In Proceedings of the National Academy of Sciences of the United States of America
Over the last months, cases of SARS-CoV-2 surged repeatedly in many countries but could often be controlled with nonpharmaceutical interventions including social distancing. We analyzed deidentified Global Positioning System (GPS) tracking data from 1.15 to 1.4 million cell phones in Germany per day between March and November 2020 to identify encounters between individuals and statistically evaluate contact behavior. Using graph sampling theory, we estimated the contact index (CX), a metric for number and heterogeneity of contacts. We found that CX, and not the total number of contacts, is an accurate predictor for the effective reproduction number R derived from case numbers. A high correlation between CX and R recorded more than 2 wk later allows assessment of social behavior well before changes in case numbers become detectable. By construction, the CX quantifies the role of superspreading and permits assigning risks to specific contact behavior. We provide a critical CX value beyond which R is expected to rise above 1 and propose to use that value to leverage the social-distancing interventions for the coming months.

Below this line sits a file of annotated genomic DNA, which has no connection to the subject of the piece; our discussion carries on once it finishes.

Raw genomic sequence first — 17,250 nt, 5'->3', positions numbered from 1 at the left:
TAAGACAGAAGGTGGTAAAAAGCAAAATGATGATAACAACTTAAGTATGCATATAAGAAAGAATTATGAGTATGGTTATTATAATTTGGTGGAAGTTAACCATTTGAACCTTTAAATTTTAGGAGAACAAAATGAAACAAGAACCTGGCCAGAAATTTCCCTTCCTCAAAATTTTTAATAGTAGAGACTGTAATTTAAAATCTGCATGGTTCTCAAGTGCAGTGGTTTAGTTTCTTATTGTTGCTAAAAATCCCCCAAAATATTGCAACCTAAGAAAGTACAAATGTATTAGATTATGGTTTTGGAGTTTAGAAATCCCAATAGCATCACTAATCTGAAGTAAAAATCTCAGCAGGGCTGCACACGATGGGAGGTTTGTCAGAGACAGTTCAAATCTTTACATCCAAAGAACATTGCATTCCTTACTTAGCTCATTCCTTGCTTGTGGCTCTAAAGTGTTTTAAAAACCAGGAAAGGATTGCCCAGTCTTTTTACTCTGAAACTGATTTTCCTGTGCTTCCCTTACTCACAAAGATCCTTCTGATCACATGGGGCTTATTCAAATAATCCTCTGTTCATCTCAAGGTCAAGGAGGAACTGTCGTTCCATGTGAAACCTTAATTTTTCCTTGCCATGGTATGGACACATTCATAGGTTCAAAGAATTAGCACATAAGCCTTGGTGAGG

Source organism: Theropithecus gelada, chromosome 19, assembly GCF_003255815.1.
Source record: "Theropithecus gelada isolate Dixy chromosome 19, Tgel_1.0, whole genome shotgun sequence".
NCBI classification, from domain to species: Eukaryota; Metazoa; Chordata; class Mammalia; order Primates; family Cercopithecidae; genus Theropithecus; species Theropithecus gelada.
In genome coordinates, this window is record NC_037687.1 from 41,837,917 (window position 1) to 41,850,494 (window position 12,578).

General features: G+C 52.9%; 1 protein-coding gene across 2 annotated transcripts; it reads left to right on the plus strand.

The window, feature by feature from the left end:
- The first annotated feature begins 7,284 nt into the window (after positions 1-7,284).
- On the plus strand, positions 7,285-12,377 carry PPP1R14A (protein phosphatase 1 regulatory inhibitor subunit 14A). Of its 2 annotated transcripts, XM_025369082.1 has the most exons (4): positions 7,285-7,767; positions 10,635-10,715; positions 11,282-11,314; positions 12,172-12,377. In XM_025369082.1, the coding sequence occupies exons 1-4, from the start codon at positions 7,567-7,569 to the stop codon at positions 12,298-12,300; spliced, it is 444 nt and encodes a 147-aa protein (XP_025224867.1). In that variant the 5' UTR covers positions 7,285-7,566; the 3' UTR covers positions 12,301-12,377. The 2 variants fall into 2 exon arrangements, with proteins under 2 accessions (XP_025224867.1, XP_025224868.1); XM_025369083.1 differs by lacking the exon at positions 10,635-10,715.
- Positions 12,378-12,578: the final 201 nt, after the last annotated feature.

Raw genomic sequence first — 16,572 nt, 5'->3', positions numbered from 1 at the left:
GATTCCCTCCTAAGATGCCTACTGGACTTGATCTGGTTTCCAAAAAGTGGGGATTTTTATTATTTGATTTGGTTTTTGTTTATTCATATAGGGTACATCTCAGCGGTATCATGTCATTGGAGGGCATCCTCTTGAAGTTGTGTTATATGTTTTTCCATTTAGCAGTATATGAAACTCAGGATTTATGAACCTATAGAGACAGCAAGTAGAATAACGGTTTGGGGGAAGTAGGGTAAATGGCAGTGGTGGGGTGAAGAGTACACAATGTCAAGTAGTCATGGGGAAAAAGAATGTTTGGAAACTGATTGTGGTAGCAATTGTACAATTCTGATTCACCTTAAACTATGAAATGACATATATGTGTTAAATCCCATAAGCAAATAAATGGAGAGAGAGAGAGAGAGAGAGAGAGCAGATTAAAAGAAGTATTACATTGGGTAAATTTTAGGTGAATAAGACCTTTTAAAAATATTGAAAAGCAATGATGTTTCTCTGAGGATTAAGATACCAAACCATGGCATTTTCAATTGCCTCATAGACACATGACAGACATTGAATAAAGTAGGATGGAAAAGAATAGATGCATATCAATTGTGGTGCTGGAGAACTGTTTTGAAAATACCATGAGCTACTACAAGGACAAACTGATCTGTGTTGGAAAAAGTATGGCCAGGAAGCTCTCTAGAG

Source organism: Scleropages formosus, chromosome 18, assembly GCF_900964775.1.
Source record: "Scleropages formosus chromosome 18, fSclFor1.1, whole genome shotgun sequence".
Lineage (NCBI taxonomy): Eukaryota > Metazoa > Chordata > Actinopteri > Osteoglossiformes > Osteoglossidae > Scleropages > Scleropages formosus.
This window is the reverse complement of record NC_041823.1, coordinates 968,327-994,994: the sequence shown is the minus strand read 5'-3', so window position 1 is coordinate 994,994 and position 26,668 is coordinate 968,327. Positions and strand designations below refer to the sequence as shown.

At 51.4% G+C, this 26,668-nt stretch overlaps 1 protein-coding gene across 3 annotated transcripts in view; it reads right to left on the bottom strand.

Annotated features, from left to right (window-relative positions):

Rüdiger Sten, Konigorski Stefan, Rakowski Alexander, Edelman Jonathan Antonio, Zernick Detlef, Thieme Alexander, Lippert Christoph
COVID-19, epidemiology, network science